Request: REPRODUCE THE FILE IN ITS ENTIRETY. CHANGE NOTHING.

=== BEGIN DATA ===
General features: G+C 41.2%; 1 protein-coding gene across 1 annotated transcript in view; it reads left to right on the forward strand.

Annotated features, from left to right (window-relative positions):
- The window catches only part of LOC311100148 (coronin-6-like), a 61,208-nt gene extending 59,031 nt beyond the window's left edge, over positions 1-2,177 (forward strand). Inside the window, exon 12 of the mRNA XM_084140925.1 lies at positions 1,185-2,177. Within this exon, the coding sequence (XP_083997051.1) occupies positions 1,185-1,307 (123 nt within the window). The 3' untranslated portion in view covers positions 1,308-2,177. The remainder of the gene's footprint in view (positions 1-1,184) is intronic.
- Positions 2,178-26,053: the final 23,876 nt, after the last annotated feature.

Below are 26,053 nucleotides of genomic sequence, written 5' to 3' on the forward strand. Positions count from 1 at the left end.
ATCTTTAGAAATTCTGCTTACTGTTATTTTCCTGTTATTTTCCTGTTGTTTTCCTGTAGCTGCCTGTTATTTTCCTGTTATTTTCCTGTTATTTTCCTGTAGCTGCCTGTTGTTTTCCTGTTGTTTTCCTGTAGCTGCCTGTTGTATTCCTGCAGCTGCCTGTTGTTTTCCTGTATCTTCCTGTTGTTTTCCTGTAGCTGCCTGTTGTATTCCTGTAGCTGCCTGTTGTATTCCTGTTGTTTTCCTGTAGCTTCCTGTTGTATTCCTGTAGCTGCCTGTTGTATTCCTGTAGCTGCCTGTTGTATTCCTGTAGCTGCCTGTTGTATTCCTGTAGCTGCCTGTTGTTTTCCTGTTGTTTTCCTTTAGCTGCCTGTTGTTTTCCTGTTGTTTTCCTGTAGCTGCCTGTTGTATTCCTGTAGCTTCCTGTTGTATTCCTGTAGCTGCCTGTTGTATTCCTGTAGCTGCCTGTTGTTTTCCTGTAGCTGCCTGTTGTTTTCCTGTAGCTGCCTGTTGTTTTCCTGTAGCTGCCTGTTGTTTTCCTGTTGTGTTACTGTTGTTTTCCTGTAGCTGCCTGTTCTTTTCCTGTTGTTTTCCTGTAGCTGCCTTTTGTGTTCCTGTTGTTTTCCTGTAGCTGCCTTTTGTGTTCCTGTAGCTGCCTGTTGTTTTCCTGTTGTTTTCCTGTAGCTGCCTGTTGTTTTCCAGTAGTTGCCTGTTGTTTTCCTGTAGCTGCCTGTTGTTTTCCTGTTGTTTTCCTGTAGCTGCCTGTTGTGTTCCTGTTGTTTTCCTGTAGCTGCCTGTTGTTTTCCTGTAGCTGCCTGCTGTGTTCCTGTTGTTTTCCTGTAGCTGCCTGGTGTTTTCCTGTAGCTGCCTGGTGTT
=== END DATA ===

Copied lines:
General features: G+C 41.2%; 1 protein-coding gene across 1 annotated transcript in view; it reads left to right on the forward strand.

Annotated features, from left to right (window-relative positions):
- The window catches only part of LOC311100148 (coronin-6-like), a 61,208-nt gene extending 59,031 nt beyond the window's left edge, over positions 1-2,177 (forward strand). Inside the window, exon 12 of the mRNA XM_084140925.1 lies at positions 1,185-2,177. Within this exon, the coding sequence (XP_083997051.1) occupies positions 1,185-1,307 (123 nt within the window). The 3' untranslated portion in view covers positions 1,308-2,177. The remainder of the gene's footprint in view (positions 1-1,184) is intronic.
- Positions 2,178-26,053: the final 23,876 nt, after the last annotated feature.

Below are 26,053 nucleotides of genomic sequence, written 5' to 3' on the forward strand. Positions count from 1 at the left end.
ATCTTTAGAAATTCTGCTTACTGTTATTTTCCTGTTATTTTCCTGTTGTTTTCCTGTAGCTGCCTGTTATTTTCCTGTTATTTTCCTGTTATTTTCCTGTAGCTGCCTGTTGTTTTCCTGTTGTTTTCCTGTAGCTGCCTGTTGTATTCCTGCAGCTGCCTGTTGTTTTCCTGTATCTTCCTGTTGTTTTCCTGTAGCTGCCTGTTGTATTCCTGTAGCTGCCTGTTGTATTCCTGTTGTTTTCCTGTAGCTTCCTGTTGTATTCCTGTAGCTGCCTGTTGTATTCCTGTAGCTGCCTGTTGTATTCCTGTAGCTGCCTGTTGTATTCCTGTAGCTGCCTGTTGTTTTCCTGTTGTTTTCCTTTAGCTGCCTGTTGTTTTCCTGTTGTTTTCCTGTAGCTGCCTGTTGTATTCCTGTAGCTTCCTGTTGTATTCCTGTAGCTGCCTGTTGTATTCCTGTAGCTGCCTGTTGTTTTCCTGTAGCTGCCTGTTGTTTTCCTGTAGCTGCCTGTTGTTTTCCTGTAGCTGCCTGTTGTTTTCCTGTTGTGTTACTGTTGTTTTCCTGTAGCTGCCTGTTCTTTTCCTGTTGTTTTCCTGTAGCTGCCTTTTGTGTTCCTGTTGTTTTCCTGTAGCTGCCTTTTGTGTTCCTGTAGCTGCCTGTTGTTTTCCTGTTGTTTTCCTGTAGCTGCCTGTTGTTTTCCAGTAGTTGCCTGTTGTTTTCCTGTAGCTGCCTGTTGTTTTCCTGTTGTTTTCCTGTAGCTGCCTGTTGTGTTCCTGTTGTTTTCCTGTAGCTGCCTGTTGTTTTCCTGTAGCTGCCTGCTGTGTTCCTGTTGTTTTCCTGTAGCTGCCTGGTGTTTTCCTGTAGCTGCCTGGTGTT